The Huston family greatly influenced the area surrounding the mansion. Dr. John Huston tried to start the first-ever hospital in Salisbury. His attempts fell show when he was unable to raise enough money to fund the operation. Dr. Huston owned the Poplar Hill Mansion from 1805 until 1827. The property remained in family hands under the ownership of John’s wife, Sarah Huston, until the mid-nineteenth century.
It’s rumored that many spirits haunt the Huston’s beloved family home. Various sightings, encounters, and experiences with ghosts have occurred in several rooms throughout the 200+ year old mansion.
According to local legend, a slave girl named Sarah perished in the home after suffering extremely severe burns while tending to the Huston’s children in an upstairs rear bedroom. Sara, a 19-year-old unmarried helper without children of her own, stepped too closely to a fire burning in a fireplace. Her full skirt became engulfed in flames. Sara struggled to free herself from her fire-covered clothing as the Huston children watched in horror.
Today, scorch marks are still visible on the wide-wood floor planks that surround the bedroom’s fireplace. It’s said that Sara’s spirit is often found in the children’s bedroom where she opens dresser drawers, arranges clothing in the dressing cabinet, and pulls apart the linens on the large wooden bed.
In an inventory of the home taken after the death of Dr. John Huston’s death and dated May 17th, 1828, shows documentation of several slaves that belonged to the mansion’s owners. One helper noted on the sales receipt named Sam, was marked as being 23-years-old and worth $250.
“Many of the ghosts here are quite happy and pleasant, except for Samuel,” said Aleta Davis, a Chairman on the Board of the Friends of Poplar Hill Mansion organization.
Samuel seems to believe that he is the keeper of the estate. It’s believed, as communicated by mediums who have spoken to Samuel, that Sam’s spirit has been trapped in the basement of the mansion. Recently, his spirit has been released. Now, Sam makes sure that he alerts a select medium that he’s present in the home when she visits.
He is known to say, “Ma’am, there are people here.”
Davis says that Sam doesn’t like it when other people enter the home. He wants to protect the property and only likes it when family members are at the home. The medium that connects with Sam’s spirit has explained that the people who come to the mansion are there to help it and take care of it.
Sam often hums while he tends to the home. His humming can be heard throughout the home every now and again.
Besides Sam, other spirits can be found in the basement, too. Spirits of individuals who traveled the area’s Underground Railroad are trapped in the basement. The Poplar Hill Mansion was a stopping point of slaves running on the railroad and chasing freedom. Individuals who didn’t make it to the Pocomoke River in attempt to travel away from the southern states are said to haunt the basement of Poplar Hill, their last stop on the railroad.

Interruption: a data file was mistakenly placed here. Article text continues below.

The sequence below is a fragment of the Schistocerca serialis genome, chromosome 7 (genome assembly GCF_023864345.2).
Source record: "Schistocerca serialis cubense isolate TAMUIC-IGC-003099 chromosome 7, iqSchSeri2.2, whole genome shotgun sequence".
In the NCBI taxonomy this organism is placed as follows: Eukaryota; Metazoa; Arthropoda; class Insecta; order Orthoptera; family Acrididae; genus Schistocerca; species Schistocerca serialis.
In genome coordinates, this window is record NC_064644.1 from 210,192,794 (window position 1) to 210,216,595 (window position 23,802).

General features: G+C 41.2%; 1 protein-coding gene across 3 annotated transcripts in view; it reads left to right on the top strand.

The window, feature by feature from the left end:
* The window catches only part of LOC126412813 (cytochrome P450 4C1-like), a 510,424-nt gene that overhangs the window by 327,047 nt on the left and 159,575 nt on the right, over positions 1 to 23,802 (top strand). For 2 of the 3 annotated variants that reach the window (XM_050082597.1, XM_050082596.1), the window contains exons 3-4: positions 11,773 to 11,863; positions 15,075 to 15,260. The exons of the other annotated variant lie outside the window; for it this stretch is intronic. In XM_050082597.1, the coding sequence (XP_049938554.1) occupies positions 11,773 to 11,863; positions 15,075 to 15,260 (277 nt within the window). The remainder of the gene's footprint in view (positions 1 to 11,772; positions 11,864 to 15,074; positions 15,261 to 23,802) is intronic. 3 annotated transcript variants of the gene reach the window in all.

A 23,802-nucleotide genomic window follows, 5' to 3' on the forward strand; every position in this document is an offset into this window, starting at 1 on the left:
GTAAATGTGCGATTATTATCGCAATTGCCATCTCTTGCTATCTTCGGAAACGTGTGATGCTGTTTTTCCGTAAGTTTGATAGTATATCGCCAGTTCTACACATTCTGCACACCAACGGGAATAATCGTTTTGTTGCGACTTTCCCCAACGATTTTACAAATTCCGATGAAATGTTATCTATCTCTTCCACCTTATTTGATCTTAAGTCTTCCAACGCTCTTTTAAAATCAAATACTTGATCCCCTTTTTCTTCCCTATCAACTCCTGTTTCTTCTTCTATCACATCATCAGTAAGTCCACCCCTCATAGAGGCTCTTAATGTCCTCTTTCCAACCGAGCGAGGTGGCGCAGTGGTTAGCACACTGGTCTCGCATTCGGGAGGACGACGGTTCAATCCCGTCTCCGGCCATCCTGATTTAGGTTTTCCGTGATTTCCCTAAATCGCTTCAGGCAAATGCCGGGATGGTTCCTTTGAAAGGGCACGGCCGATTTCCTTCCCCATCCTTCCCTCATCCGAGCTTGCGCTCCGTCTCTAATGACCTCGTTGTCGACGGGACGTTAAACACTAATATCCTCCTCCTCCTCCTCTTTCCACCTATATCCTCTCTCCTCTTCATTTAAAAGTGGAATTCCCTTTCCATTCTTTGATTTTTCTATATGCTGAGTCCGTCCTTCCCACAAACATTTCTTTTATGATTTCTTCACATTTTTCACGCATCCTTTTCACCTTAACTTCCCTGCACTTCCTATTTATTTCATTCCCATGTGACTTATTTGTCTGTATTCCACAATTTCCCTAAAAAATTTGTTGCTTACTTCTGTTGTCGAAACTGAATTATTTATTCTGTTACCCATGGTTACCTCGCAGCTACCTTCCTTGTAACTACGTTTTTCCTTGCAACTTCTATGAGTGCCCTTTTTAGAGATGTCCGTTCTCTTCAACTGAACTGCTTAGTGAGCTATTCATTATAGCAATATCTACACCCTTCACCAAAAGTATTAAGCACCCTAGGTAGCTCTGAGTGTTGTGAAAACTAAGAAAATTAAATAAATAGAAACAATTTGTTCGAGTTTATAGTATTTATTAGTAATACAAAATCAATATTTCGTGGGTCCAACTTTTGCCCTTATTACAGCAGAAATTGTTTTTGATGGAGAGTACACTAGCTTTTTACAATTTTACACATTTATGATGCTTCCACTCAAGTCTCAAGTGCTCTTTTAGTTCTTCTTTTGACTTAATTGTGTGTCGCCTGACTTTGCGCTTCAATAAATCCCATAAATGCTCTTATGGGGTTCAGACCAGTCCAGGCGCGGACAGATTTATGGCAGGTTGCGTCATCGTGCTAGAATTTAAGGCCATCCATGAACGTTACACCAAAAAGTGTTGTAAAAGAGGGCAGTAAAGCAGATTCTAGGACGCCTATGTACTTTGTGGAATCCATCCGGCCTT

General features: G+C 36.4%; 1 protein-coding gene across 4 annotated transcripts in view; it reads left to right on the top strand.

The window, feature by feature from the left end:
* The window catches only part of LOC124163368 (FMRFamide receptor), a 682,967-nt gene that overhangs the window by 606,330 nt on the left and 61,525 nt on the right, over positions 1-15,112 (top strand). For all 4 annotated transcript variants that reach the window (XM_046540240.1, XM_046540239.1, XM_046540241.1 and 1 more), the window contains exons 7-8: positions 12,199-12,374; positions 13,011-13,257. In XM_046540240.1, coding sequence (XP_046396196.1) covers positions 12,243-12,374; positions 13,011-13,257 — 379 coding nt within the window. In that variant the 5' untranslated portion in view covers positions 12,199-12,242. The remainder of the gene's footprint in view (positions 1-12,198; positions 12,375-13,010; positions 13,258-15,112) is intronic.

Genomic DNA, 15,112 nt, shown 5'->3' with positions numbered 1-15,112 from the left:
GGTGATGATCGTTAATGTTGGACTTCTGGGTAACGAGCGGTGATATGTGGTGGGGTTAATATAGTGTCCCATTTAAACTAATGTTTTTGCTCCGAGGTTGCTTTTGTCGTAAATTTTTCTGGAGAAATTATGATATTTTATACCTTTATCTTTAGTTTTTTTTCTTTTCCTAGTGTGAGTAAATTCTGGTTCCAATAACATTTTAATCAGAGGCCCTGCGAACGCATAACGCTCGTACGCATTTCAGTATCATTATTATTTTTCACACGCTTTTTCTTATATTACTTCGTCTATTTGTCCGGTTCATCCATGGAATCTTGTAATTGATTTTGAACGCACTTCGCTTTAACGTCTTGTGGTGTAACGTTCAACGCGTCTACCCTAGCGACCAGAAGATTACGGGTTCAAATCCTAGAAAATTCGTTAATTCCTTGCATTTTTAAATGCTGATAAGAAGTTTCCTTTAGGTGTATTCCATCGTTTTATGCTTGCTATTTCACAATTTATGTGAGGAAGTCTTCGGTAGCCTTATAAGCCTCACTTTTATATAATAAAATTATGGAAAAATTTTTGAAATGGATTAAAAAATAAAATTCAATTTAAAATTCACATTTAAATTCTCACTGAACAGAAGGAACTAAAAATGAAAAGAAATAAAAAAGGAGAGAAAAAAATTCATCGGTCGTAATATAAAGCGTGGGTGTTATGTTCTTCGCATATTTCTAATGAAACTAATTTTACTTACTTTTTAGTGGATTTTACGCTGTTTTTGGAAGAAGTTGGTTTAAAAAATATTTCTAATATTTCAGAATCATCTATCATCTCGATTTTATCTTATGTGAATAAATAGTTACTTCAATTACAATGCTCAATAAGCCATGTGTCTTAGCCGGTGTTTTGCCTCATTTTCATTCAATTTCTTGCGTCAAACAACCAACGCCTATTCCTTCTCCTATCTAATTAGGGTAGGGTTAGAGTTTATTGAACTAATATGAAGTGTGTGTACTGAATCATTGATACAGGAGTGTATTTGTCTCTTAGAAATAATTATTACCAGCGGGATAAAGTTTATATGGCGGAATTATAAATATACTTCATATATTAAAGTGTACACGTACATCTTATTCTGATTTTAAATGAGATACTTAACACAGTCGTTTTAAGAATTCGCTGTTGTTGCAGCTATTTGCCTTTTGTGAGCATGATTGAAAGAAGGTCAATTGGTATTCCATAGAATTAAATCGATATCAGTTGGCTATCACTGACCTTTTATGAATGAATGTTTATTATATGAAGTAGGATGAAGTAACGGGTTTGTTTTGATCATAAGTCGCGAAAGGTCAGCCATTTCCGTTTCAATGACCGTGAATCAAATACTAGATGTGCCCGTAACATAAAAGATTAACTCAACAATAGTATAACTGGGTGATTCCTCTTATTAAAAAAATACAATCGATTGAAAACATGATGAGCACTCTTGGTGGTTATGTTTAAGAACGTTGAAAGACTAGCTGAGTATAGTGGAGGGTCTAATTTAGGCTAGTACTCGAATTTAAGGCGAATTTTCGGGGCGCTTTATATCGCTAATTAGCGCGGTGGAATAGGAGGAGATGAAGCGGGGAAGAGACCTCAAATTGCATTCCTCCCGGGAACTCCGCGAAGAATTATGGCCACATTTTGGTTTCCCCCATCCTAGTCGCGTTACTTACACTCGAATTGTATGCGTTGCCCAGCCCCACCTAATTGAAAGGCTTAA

During Dr. Huston’s ownership of the plantation (including 357 acres) the land comprised a large tract of Salisbury that became referred to as ‘Newtown’ – a large neighborhood in the city. Its location outside of the city proper at that time aided significantly to its survival by escaping destruction during the ruinous town first of 1860 and 1886.
The home also was one of the only to survive the War of 1812. It’s believed that the Huston’s home was not destroyed by those fighting in the war because Huston was the area’s only doctor. It’s assumed that Dr. Huston used to help the soldiers, operate on the wounded, and give them medicine – and for that, his home was saved.
On the lower level of the home, there is a formal dining room. The walls are painted a soothing sage green color and the bright yellow doors, characteristic of 19th century design, are an intense contrast. While pondering the idea of why anyone would paint doors this shade of yellow, one might take notice to the fancy peep-hole lock covers on the stately wooden doors.
“This is the only room in the entire home that has covers over the keyholes. We think it’s because Dr. Huston used to practice his medicine in this room,” said Davis during a visit to the mansion.
The notable doctor most likely didn’t want to jeopardize the privacy of his medical patients while he practiced his profession in the home – or else he didn’t want his young children peeping through the keyholes while he was mid operation. Think about how frightening that might be!
While visiting the mansion one morning recently, a young woman, who had never been to the mansion before and was unaware about spirits wandering through the home, asked, “Have you ever felt the presence of ghosts haunting the home before?”
Poplar Hill’s curator began answering the question, “Actually, there are many stories of spirits lingering around the house…”
She paused after hearing a soft thump. Just then, all of the lights went out in dining room. The curator peered into the hallway and said, “The electricity shut off. Weird. That’s never happened during the day before.” She looked at Davis. The visitor looked at Davis.
The visitor had he answer. Yes, sprits do live in the 200-year-old home and yes, they do make sure their presence is felt.
This past weekend, Poplar Hill Mansion hosted their annual Halloween Party. The party featured Andy Nunez, the author of Ghosts of the Eastern Shore. Nunez signed autographs and shared stories of spooky mansions and overgrown graveyards of the Delmarva Peninsula.
For more information about Poplar Hill Mansion, check out the following ShoreBread articles:
Color photos taken by Ami Reist. Black and white photos and list of inventory are from the Maryland Historical Society library.